Kathryn Harwood, Head of Wills and Estate Planning at Napthens looks at the implications of dying without a Will
What happens if I die without making a Will?
“At its most basic a Will is a document which sets out who gets what when you die and if you die without having made a Will then whilst everything which you own jointly with another person which may include your home or possibly a current bank account, will pass automatically to the surviving owner. As far as everything which is in your sole name is concerned then its distribution will be governed by what are known as the rules of intestacy. Now the rules of intestacy were set out very many years ago by an Act of Parliament and whilst the values have changed over the years the fundamental principles remain as much as they ever were and the consequence of them is not always what you might expect.”
What is intestacy?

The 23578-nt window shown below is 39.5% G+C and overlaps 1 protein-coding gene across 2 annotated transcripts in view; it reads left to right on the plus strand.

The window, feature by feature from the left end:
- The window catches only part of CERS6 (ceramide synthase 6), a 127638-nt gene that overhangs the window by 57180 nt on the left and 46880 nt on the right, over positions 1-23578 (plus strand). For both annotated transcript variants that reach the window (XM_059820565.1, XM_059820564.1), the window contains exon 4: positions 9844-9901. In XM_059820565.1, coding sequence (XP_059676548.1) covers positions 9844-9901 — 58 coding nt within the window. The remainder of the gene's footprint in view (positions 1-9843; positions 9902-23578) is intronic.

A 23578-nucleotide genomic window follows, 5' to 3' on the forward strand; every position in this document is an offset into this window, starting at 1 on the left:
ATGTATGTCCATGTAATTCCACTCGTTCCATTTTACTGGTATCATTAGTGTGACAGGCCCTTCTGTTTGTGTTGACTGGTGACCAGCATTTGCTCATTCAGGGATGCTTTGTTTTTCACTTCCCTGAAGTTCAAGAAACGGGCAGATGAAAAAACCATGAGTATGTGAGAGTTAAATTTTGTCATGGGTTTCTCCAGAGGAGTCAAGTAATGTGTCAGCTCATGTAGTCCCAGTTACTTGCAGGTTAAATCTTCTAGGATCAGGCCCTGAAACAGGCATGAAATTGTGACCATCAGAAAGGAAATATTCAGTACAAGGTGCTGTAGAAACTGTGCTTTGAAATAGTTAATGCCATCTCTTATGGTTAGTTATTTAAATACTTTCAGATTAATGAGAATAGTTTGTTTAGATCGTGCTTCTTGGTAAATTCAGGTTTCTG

“So if we take a husband and wife with children then the survivor of them will be entitled to personal belongings to the first £250,000 of the estate but anything in excess of that will be divided into two equal parts. The surviving husband or wife will be entitled to the income only but not the capital from the first part and the second part will go directly to the children. In other words the surviving husband or wife will not necessarily receive everything and if we take a couple who have lived together but never actually married then they may have lived together for 20, 30 years or more but the survivor of them will not be entitled to anything at all under the rules of intestacy and the consequences of that can clearly be very difficult for them in terms of their financial security. There is in fact only one sure way of guaranteeing that those who need and who you would wish to benefit from your estate actually do so and that is to make a clearly drawn and legally binding Will.”